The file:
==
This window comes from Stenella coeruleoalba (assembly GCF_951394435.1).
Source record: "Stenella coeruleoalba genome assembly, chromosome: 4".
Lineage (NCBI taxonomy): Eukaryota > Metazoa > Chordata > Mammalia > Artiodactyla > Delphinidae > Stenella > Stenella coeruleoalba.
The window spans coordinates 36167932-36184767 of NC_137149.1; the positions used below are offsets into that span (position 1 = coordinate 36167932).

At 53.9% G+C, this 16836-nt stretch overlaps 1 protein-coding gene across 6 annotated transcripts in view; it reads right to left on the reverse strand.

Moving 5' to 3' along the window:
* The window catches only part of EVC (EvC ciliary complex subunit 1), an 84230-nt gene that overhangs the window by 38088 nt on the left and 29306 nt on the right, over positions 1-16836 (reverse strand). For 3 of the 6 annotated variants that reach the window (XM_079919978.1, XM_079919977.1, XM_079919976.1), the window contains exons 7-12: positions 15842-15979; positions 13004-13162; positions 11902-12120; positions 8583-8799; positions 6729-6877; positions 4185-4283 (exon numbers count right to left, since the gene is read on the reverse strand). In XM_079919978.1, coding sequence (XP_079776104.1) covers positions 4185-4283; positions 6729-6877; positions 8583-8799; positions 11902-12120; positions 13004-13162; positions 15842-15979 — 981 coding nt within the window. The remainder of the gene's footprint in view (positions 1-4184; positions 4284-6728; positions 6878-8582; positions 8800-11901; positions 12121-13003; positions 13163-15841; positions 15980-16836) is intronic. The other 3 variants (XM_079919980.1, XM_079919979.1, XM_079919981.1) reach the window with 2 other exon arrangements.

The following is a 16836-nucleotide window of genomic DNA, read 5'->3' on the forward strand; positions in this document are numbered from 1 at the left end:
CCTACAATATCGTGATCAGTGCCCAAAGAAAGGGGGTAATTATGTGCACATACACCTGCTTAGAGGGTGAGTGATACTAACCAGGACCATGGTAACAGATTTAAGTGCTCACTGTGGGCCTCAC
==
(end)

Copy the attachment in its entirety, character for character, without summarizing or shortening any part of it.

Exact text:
This window comes from Stenella coeruleoalba (assembly GCF_951394435.1).
Source record: "Stenella coeruleoalba genome assembly, chromosome: 4".
Lineage (NCBI taxonomy): Eukaryota > Metazoa > Chordata > Mammalia > Artiodactyla > Delphinidae > Stenella > Stenella coeruleoalba.
The window spans coordinates 36167932-36184767 of NC_137149.1; the positions used below are offsets into that span (position 1 = coordinate 36167932).

At 53.9% G+C, this 16836-nt stretch overlaps 1 protein-coding gene across 6 annotated transcripts in view; it reads right to left on the reverse strand.

Moving 5' to 3' along the window:
* The window catches only part of EVC (EvC ciliary complex subunit 1), an 84230-nt gene that overhangs the window by 38088 nt on the left and 29306 nt on the right, over positions 1-16836 (reverse strand). For 3 of the 6 annotated variants that reach the window (XM_079919978.1, XM_079919977.1, XM_079919976.1), the window contains exons 7-12: positions 15842-15979; positions 13004-13162; positions 11902-12120; positions 8583-8799; positions 6729-6877; positions 4185-4283 (exon numbers count right to left, since the gene is read on the reverse strand). In XM_079919978.1, coding sequence (XP_079776104.1) covers positions 4185-4283; positions 6729-6877; positions 8583-8799; positions 11902-12120; positions 13004-13162; positions 15842-15979 — 981 coding nt within the window. The remainder of the gene's footprint in view (positions 1-4184; positions 4284-6728; positions 6878-8582; positions 8800-11901; positions 12121-13003; positions 13163-15841; positions 15980-16836) is intronic. The other 3 variants (XM_079919980.1, XM_079919979.1, XM_079919981.1) reach the window with 2 other exon arrangements.

The following is a 16836-nucleotide window of genomic DNA, read 5'->3' on the forward strand; positions in this document are numbered from 1 at the left end:
CCTACAATATCGTGATCAGTGCCCAAAGAAAGGGGGTAATTATGTGCACATACACCTGCTTAGAGGGTGAGTGATACTAACCAGGACCATGGTAACAGATTTAAGTGCTCACTGTGGGCCTCAC